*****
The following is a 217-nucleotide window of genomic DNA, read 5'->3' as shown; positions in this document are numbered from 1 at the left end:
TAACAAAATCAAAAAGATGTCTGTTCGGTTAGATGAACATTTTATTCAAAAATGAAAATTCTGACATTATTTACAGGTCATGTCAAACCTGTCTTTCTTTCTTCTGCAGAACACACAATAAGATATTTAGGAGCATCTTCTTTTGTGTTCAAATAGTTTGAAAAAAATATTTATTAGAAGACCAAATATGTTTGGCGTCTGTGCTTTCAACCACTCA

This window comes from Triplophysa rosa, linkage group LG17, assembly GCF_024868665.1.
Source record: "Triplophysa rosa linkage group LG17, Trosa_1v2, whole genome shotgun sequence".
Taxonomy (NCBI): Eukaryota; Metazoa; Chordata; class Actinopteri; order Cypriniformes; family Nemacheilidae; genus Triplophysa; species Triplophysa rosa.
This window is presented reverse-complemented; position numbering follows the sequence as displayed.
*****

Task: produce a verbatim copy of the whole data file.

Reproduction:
The following is a 217-nucleotide window of genomic DNA, read 5'->3' as shown; positions in this document are numbered from 1 at the left end:
TAACAAAATCAAAAAGATGTCTGTTCGGTTAGATGAACATTTTATTCAAAAATGAAAATTCTGACATTATTTACAGGTCATGTCAAACCTGTCTTTCTTTCTTCTGCAGAACACACAATAAGATATTTAGGAGCATCTTCTTTTGTGTTCAAATAGTTTGAAAAAAATATTTATTAGAAGACCAAATATGTTTGGCGTCTGTGCTTTCAACCACTCA

This window comes from Triplophysa rosa, linkage group LG17, assembly GCF_024868665.1.
Source record: "Triplophysa rosa linkage group LG17, Trosa_1v2, whole genome shotgun sequence".
Taxonomy (NCBI): Eukaryota; Metazoa; Chordata; class Actinopteri; order Cypriniformes; family Nemacheilidae; genus Triplophysa; species Triplophysa rosa.
This window is presented reverse-complemented; position numbering follows the sequence as displayed.